How to Stay Motivated

The quest for motivation is a never ending one.


Unfortunately, motivation comes and goes, it is a fleeting feeling. When we see something, hear something, or read something we can become inspired. We may feel like we can conquer the world; but what do we do when, in a couple of hours, that motivated feeling leaves us?


The simple answer? We must look inside. We must begin to internalize our goals and desires and remove the value we place on external affirmations.

If we live life with value placed on external goals; what others think, our status in comparison to those around us, whether or not we are considered “worthy” by society, etc; then we will never have enough and we will never be enough.


Motivation cannot be sustained when our goals and where we place our value is external. When we shift internally, however, we find that motivation will come a lot more naturally and will stay for longer.


Letting go of what you cannot control and executing upon what you can control forces you to “play the game” for the right reason. You begin to do things for yourself. You begin to find a greater sense of fulfillment in life.


One of the important aspects of internalizing your goals and values is taking pride in your progress.


As people, when it comes to achieving goals, we are inclined to give the benefit of the doubt to those around us. We see their progress for what it is, progress, but we rarely have the same outlook for our own steps in the right direction.


Let me give you an example.


Let’s say, one summer, my friend Mike wants to gain 10 lbs. of muscle. This is a fairly reasonable goal for a growing young man. He knows that in order to gain that 10 lbs. of muscle in the three months of summer he needs to eat right, drink right, sleep right, and train right.


In the time leading up to the summer he conducts extensive research on what to eat, how much to drink, how to sleep for maximum recovery, and what he needs to do in the gym to pack on the most amount of muscle possible.


With his game plan in place, Mike does everything he needs to do to put himself in the best position to win. Before he gets started he steps on the scale to get his benchmark weight. He weighs 200 lbs. Mike dedicates every day of the summer to reaching his goal of gaining 10 lbs. of muscle.


As the summer passes, he begins to see subtle changes in his physique: his plan is working! Mike continues to stay true to this approach for the remainder of the summer. When the three-month window comes to a close, he is feeling better than ever before. He knows that he is bigger, faster, and stronger.


He steps on the scale with great pride only to see that he has gained just 5 lbs. Mike’s goal was to get to 210 lbs., but he only got to 205 lbs.

Now I want you to think about this honestly. Mike set out to gain 10 lbs. of muscle, but he only gained 5. Do you believe Mike failed at reaching his goal?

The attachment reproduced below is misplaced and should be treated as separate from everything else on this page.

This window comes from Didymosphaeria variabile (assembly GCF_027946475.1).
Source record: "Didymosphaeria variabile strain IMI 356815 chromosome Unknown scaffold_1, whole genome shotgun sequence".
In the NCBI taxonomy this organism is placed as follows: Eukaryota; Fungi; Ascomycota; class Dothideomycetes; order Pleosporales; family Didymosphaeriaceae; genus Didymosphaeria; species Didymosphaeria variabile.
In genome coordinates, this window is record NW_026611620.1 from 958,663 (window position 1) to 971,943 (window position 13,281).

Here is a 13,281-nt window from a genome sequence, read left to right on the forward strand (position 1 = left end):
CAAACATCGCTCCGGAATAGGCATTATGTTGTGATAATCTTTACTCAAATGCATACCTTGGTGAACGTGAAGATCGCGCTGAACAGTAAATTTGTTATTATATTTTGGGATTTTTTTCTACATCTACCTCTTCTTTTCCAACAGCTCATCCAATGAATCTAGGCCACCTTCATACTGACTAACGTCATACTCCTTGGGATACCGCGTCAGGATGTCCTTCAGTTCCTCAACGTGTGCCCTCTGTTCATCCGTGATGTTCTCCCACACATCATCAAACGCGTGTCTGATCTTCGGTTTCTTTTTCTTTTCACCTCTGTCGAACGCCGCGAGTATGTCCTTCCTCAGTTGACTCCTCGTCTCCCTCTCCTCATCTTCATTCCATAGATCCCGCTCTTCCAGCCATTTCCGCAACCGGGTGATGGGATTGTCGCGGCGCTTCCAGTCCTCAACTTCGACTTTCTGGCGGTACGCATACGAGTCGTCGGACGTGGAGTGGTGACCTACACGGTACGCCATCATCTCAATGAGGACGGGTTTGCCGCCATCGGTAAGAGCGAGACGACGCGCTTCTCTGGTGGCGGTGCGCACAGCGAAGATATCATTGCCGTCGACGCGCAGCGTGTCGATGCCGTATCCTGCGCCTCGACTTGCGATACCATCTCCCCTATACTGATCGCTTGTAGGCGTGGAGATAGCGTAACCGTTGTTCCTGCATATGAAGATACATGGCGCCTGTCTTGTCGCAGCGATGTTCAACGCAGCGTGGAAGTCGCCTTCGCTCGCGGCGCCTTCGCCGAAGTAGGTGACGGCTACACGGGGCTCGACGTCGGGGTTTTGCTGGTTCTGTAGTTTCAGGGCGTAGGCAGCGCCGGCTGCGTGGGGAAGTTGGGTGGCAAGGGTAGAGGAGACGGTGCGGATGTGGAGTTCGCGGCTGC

As I said, think about it honestly, put yourself in Mike’s position. Let’s say you wanted to gain 10 lbs. or lose 10 lbs., and you did everything like Mike. You did your research and you put in all of the work, and when it came time to see the results, you fell short. Would you consider that to be a failure? This is not a trick question. It is a moment for introspection.


I don't know how you answered for sure, but I am fairly certain that if you didn't consider it to be a failure for Mike, you did consider it to be a failure for yourself.


We, as human beings, are often harsher on ourselves than anyone else can be on us. You were more inclined to give Mike the benefit of the doubt than you were to give it to yourself. You probably said things like, “Well, at least Mike tried.” Or, “He did make some progress, so that is a success.” But when you put yourself in Mike's shoes, all of the at least you tried’s went out of the window. It became black and white: “My goal was to gain 10 lbs. or lose 10 lbs., and I only did 5. I fell 5 lbs short.” It is as simple as that.


We are a lot less forgiving of ourselves, and this can be very dangerous for us and for accomplishing what we intend. If we have this mindset of failure when we fall short of our goals, we will never reach any of them. Considering missing the mark to be a failure enables this vicious cycle of failure. This cycle can cripple us and causes us to become stagnant.


Instead of only seeing the little that you did not accomplish, begin focusing on all that you did. Take pride in you progress. Understand that any step in the right direction, big or small, is something to be proud of.


Life can be hard at times, that is why ii is so important to be proud of how far we’ve come and be excited for where we are going.


When you shift your focus internally and take pride in your progress, you will find that you will begin to overflow with motivation.

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